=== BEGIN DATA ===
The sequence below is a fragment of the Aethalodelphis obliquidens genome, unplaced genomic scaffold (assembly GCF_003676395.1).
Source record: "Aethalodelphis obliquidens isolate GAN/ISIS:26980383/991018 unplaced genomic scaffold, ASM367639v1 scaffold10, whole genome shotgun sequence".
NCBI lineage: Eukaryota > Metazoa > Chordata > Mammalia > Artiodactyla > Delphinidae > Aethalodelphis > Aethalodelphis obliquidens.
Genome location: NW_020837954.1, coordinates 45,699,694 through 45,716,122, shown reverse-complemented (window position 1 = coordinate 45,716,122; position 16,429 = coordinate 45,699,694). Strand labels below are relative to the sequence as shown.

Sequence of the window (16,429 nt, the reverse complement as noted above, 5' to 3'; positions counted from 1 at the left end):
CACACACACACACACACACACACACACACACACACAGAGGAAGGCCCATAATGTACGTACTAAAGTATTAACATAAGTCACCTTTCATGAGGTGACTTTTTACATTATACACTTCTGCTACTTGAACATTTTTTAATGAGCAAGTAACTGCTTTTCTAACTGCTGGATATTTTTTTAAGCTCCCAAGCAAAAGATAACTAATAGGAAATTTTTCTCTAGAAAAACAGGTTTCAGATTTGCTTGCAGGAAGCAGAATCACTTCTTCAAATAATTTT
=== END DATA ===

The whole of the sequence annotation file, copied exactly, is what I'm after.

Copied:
The sequence below is a fragment of the Aethalodelphis obliquidens genome, unplaced genomic scaffold (assembly GCF_003676395.1).
Source record: "Aethalodelphis obliquidens isolate GAN/ISIS:26980383/991018 unplaced genomic scaffold, ASM367639v1 scaffold10, whole genome shotgun sequence".
NCBI lineage: Eukaryota > Metazoa > Chordata > Mammalia > Artiodactyla > Delphinidae > Aethalodelphis > Aethalodelphis obliquidens.
Genome location: NW_020837954.1, coordinates 45,699,694 through 45,716,122, shown reverse-complemented (window position 1 = coordinate 45,716,122; position 16,429 = coordinate 45,699,694). Strand labels below are relative to the sequence as shown.

Sequence of the window (16,429 nt, the reverse complement as noted above, 5' to 3'; positions counted from 1 at the left end):
CACACACACACACACACACACACACACACACACACAGAGGAAGGCCCATAATGTACGTACTAAAGTATTAACATAAGTCACCTTTCATGAGGTGACTTTTTACATTATACACTTCTGCTACTTGAACATTTTTTAATGAGCAAGTAACTGCTTTTCTAACTGCTGGATATTTTTTTAAGCTCCCAAGCAAAAGATAACTAATAGGAAATTTTTCTCTAGAAAAACAGGTTTCAGATTTGCTTGCAGGAAGCAGAATCACTTCTTCAAATAATTTT